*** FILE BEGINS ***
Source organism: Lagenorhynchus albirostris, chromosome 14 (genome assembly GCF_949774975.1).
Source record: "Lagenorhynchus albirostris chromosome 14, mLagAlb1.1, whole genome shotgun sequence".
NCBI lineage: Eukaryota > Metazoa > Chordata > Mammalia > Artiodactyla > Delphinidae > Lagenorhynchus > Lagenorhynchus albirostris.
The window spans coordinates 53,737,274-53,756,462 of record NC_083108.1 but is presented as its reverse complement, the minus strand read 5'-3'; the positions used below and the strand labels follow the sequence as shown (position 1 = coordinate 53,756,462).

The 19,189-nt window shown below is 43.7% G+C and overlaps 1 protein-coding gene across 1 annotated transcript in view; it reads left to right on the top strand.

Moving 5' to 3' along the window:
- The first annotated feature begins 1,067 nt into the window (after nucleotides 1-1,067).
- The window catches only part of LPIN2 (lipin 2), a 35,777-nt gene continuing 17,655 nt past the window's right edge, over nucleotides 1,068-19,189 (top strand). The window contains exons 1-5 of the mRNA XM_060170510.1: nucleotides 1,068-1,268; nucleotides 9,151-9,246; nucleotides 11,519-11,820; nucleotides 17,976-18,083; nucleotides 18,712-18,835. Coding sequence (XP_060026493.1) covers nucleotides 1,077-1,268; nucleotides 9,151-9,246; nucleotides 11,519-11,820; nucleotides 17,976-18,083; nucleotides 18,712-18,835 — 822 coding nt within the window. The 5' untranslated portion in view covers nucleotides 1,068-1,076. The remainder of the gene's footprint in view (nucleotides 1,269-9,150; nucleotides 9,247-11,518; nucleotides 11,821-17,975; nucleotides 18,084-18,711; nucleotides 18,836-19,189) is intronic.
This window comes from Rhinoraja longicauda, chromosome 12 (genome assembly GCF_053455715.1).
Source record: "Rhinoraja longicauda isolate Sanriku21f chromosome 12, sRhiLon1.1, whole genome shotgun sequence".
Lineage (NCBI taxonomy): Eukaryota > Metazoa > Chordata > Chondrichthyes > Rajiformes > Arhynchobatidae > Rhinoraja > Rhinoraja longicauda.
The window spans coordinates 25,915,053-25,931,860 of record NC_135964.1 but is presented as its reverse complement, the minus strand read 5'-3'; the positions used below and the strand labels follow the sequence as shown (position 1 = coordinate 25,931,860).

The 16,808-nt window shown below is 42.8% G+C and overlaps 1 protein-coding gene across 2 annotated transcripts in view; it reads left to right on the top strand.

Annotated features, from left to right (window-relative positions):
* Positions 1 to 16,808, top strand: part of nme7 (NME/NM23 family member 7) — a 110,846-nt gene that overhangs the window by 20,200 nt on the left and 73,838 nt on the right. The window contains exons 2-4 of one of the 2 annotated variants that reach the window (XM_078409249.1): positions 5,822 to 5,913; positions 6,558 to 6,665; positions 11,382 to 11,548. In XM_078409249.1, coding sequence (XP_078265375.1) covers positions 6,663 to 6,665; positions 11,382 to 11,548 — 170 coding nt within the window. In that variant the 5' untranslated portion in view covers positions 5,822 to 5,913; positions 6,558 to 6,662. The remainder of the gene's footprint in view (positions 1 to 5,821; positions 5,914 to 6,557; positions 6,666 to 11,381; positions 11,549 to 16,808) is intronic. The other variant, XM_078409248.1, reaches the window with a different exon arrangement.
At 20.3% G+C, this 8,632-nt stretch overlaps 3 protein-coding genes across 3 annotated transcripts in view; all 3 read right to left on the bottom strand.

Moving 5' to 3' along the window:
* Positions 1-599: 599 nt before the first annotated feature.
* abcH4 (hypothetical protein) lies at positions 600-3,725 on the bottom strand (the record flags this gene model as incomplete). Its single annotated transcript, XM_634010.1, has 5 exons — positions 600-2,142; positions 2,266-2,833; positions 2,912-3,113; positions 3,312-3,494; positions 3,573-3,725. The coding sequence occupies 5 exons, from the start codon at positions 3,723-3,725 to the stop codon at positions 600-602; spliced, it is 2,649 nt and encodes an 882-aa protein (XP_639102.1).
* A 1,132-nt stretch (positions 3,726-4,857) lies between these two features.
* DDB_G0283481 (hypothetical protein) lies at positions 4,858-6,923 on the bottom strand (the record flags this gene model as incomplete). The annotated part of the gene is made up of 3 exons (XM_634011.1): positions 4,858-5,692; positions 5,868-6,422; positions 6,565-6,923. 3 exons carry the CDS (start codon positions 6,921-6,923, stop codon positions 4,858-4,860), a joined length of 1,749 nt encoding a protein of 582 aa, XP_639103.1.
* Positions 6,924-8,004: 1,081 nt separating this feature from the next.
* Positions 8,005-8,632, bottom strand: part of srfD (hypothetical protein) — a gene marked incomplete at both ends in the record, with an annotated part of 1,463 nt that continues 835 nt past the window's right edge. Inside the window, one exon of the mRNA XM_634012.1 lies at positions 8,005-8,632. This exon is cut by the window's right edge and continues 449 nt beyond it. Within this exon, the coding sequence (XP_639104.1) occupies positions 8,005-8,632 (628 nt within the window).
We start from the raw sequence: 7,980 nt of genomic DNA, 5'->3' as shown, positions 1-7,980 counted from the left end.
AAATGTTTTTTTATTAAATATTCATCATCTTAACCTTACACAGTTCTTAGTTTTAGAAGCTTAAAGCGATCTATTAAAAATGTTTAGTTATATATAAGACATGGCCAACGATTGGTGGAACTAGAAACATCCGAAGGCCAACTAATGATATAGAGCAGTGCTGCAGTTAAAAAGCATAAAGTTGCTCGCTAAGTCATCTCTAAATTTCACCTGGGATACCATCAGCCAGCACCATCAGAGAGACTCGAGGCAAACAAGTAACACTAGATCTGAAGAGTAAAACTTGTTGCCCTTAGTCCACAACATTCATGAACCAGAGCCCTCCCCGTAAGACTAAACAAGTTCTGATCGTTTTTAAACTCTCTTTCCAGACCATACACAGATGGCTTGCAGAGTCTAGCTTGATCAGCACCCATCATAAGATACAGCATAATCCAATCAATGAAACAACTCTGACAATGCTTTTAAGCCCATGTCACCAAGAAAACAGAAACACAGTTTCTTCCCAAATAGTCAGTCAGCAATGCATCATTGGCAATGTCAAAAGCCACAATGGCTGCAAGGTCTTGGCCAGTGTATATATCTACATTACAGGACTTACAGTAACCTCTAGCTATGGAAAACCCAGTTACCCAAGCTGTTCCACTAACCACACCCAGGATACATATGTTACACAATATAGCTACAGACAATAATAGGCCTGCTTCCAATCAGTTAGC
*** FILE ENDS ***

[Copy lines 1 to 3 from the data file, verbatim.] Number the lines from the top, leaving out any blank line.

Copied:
Source organism: Lagenorhynchus albirostris, chromosome 14 (genome assembly GCF_949774975.1).
Source record: "Lagenorhynchus albirostris chromosome 14, mLagAlb1.1, whole genome shotgun sequence".
NCBI lineage: Eukaryota > Metazoa > Chordata > Mammalia > Artiodactyla > Delphinidae > Lagenorhynchus > Lagenorhynchus albirostris.